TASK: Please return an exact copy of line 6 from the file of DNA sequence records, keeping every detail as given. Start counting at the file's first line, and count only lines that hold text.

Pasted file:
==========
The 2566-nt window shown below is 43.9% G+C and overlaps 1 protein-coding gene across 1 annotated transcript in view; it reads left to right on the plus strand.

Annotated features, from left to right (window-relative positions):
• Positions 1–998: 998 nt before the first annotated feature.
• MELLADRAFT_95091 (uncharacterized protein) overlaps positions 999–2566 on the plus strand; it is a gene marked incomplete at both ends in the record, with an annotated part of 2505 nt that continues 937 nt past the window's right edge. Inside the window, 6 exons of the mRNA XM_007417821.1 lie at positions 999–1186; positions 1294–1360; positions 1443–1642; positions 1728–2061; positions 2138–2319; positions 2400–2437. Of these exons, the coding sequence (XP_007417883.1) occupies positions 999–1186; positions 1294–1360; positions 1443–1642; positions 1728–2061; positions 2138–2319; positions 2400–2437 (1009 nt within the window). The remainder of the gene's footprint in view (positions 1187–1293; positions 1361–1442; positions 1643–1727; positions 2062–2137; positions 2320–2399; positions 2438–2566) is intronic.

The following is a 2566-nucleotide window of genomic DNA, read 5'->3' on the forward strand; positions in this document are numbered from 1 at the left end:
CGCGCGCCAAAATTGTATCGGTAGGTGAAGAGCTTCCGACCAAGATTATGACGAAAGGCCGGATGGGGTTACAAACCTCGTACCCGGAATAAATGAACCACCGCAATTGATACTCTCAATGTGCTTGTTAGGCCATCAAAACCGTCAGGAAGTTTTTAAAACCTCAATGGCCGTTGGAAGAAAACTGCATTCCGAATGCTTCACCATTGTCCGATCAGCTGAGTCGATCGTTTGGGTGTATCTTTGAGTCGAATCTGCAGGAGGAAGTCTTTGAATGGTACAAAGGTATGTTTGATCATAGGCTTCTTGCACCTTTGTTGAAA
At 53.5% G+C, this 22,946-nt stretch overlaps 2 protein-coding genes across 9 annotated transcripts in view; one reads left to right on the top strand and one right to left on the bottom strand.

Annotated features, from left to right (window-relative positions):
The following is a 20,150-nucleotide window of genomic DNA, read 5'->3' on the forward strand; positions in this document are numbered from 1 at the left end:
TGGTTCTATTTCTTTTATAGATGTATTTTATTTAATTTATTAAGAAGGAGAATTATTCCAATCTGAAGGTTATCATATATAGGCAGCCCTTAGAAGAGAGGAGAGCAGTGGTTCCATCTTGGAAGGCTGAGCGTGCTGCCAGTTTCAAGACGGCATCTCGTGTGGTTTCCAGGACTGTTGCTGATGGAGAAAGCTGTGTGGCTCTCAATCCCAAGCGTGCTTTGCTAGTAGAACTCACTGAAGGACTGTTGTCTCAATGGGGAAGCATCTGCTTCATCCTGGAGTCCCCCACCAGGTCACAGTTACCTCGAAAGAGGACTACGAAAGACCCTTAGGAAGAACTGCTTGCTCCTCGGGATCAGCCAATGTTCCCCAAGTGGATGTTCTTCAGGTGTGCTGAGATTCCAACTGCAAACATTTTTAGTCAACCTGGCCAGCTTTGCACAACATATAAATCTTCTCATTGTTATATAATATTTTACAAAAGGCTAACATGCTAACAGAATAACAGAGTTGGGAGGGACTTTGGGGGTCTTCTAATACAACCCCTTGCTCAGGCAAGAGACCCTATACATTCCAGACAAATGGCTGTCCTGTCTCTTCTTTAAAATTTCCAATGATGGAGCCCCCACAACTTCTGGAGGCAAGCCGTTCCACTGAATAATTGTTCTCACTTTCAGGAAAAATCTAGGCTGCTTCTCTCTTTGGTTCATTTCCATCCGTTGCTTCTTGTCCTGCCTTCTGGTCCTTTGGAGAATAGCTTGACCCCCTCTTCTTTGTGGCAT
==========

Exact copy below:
CGCGCGCCAAAATTGTATCGGTAGGTGAAGAGCTTCCGACCAAGATTATGACGAAAGGCCGGATGGGGTTACAAACCTCGTACCCGGAATAAATGAACCACCGCAATTGATACTCTCAATGTGCTTGTTAGGCCATCAAAACCGTCAGGAAGTTTTTAAAACCTCAATGGCCGTTGGAAGAAAACTGCATTCCGAATGCTTCACCATTGTCCGATCAGCTGAGTCGATCGTTTGGGTGTATCTTTGAGTCGAATCTGCAGGAGGAAGTCTTTGAATGGTACAAAGGTATGTTTGATCATAGGCTTCTTGCACCTTTGTTGAAA